Interesting article on which type of shoe makes a difference in squatting by Justin Kompf at T Nation.
Here’s what you need to know…
• Heel lifts help you stay more upright during the squat and prevent a valgus collapse caused by imbalances in the lower body musculature.
• Olympic shoes could help you early on in your squatting career, but they could hinder performance later.
• The majority of record-holding powerlifters don’t wear Olympic shoes.
• If you have a quad dominant squat with a narrow stance, or have hypertrophy-oriented goals, Olympic squat shoes may be right for you.
• If you have a hip dominant squat with a medium to wide stance and strength-oriented goals, Chuck Taylors may be your best choice.
As an undergrad and squat newbie, I struggled to reach 300 pounds. Having long legs, a short torso, and long arms, I was built to deadlift. By the end of my senior year I’d pulled 500 pounds but was still sorely behind on my squat. That summer a strength and conditioning coach gave me his old Olympic lifting shoes. My squat jumped 20 pounds as I was no longer turning the squat into a good morning. I continued to squat with Olympic shoes for a year before returning to wearing Chuck Taylors. After taking my Olympic squat shoes off and switching back to Chucks, the squat got easier. What the heck happened?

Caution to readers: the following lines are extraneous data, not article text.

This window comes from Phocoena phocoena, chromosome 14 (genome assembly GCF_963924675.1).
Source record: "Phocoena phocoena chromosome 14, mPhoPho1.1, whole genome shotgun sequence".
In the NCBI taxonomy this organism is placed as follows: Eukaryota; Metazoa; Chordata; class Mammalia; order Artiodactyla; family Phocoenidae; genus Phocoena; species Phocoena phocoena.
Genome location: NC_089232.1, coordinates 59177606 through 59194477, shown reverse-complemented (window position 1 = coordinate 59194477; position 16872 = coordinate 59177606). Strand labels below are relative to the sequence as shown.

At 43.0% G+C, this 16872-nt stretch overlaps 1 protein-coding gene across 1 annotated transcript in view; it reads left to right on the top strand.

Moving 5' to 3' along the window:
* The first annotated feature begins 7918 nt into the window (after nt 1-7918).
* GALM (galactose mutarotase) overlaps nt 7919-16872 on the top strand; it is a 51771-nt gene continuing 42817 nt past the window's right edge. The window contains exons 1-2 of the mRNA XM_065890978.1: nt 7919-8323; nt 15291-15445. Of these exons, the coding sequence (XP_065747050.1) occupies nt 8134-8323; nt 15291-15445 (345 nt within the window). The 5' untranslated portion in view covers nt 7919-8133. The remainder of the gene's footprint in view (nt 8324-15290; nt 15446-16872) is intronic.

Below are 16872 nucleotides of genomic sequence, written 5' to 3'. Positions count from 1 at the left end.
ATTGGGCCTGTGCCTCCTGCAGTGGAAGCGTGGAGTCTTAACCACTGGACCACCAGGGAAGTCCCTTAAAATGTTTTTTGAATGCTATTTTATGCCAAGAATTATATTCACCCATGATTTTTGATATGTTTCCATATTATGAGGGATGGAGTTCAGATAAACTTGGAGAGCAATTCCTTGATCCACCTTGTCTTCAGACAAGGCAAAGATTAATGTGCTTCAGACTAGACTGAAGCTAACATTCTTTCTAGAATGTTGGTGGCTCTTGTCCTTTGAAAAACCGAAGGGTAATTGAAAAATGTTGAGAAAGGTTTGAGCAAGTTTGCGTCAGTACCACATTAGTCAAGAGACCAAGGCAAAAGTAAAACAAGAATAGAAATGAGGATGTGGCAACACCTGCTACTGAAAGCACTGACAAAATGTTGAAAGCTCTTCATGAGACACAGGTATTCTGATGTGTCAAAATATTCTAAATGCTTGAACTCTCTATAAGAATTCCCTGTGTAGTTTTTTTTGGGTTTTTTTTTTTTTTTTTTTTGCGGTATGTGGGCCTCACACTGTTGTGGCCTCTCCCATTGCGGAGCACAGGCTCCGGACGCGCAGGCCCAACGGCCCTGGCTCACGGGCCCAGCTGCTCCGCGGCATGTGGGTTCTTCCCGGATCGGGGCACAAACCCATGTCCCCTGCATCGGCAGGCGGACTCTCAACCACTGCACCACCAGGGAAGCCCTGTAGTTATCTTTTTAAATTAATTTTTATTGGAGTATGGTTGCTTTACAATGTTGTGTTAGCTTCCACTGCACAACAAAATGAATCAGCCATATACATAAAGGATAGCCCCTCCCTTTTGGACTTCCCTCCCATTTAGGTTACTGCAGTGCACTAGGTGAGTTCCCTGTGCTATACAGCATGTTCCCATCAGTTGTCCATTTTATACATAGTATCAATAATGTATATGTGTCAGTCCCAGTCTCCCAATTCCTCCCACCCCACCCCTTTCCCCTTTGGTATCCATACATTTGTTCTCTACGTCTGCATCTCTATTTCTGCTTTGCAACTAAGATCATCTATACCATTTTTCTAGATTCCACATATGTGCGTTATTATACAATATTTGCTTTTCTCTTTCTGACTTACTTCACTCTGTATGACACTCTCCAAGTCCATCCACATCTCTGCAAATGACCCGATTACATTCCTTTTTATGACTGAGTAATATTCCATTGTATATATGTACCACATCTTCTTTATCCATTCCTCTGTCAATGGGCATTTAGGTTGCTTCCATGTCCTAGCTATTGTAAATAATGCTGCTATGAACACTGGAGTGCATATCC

The proposed benefit behind using the squat shoe is that it allows the torso to stay in a more upright position, which reduces the shear stress in the lumbar spine while also increasing the engagement of the quadriceps muscles. Clearly, heel lifts helped me stay more upright during the squat and they help plenty of lifters by preventing a valgus collapse that may be caused by imbalances in the lower body musculature, but will they help a more advanced lifter squat more weight?